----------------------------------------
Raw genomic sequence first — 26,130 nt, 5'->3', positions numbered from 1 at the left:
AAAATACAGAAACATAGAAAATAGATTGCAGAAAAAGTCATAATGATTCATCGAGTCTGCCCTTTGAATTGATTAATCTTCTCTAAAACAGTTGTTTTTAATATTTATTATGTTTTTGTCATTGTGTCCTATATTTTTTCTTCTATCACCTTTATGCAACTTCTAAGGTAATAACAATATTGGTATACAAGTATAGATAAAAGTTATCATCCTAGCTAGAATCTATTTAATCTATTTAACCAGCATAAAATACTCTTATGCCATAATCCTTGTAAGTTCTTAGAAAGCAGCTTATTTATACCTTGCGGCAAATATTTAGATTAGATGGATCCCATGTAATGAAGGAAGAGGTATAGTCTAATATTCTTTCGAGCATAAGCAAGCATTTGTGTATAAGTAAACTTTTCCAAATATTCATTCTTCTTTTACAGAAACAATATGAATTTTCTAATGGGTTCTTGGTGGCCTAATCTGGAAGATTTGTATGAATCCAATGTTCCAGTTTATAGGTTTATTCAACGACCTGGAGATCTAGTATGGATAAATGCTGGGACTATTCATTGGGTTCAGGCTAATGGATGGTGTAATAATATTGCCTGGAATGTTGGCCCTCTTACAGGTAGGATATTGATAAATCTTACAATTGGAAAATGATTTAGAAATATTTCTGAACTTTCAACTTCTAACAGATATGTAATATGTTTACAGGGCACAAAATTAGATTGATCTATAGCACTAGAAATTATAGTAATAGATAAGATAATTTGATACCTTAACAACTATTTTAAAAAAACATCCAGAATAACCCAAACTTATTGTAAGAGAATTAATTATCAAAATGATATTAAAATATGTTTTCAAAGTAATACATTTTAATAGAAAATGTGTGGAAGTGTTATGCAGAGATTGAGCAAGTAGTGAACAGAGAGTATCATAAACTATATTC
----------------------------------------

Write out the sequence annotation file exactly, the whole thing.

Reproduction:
Raw genomic sequence first — 26,130 nt, 5'->3', positions numbered from 1 at the left:
AAAATACAGAAACATAGAAAATAGATTGCAGAAAAAGTCATAATGATTCATCGAGTCTGCCCTTTGAATTGATTAATCTTCTCTAAAACAGTTGTTTTTAATATTTATTATGTTTTTGTCATTGTGTCCTATATTTTTTCTTCTATCACCTTTATGCAACTTCTAAGGTAATAACAATATTGGTATACAAGTATAGATAAAAGTTATCATCCTAGCTAGAATCTATTTAATCTATTTAACCAGCATAAAATACTCTTATGCCATAATCCTTGTAAGTTCTTAGAAAGCAGCTTATTTATACCTTGCGGCAAATATTTAGATTAGATGGATCCCATGTAATGAAGGAAGAGGTATAGTCTAATATTCTTTCGAGCATAAGCAAGCATTTGTGTATAAGTAAACTTTTCCAAATATTCATTCTTCTTTTACAGAAACAATATGAATTTTCTAATGGGTTCTTGGTGGCCTAATCTGGAAGATTTGTATGAATCCAATGTTCCAGTTTATAGGTTTATTCAACGACCTGGAGATCTAGTATGGATAAATGCTGGGACTATTCATTGGGTTCAGGCTAATGGATGGTGTAATAATATTGCCTGGAATGTTGGCCCTCTTACAGGTAGGATATTGATAAATCTTACAATTGGAAAATGATTTAGAAATATTTCTGAACTTTCAACTTCTAACAGATATGTAATATGTTTACAGGGCACAAAATTAGATTGATCTATAGCACTAGAAATTATAGTAATAGATAAGATAATTTGATACCTTAACAACTATTTTAAAAAAACATCCAGAATAACCCAAACTTATTGTAAGAGAATTAATTATCAAAATGATATTAAAATATGTTTTCAAAGTAATACATTTTAATAGAAAATGTGTGGAAGTGTTATGCAGAGATTGAGCAAGTAGTGAACAGAGAGTATCATAAACTATATTC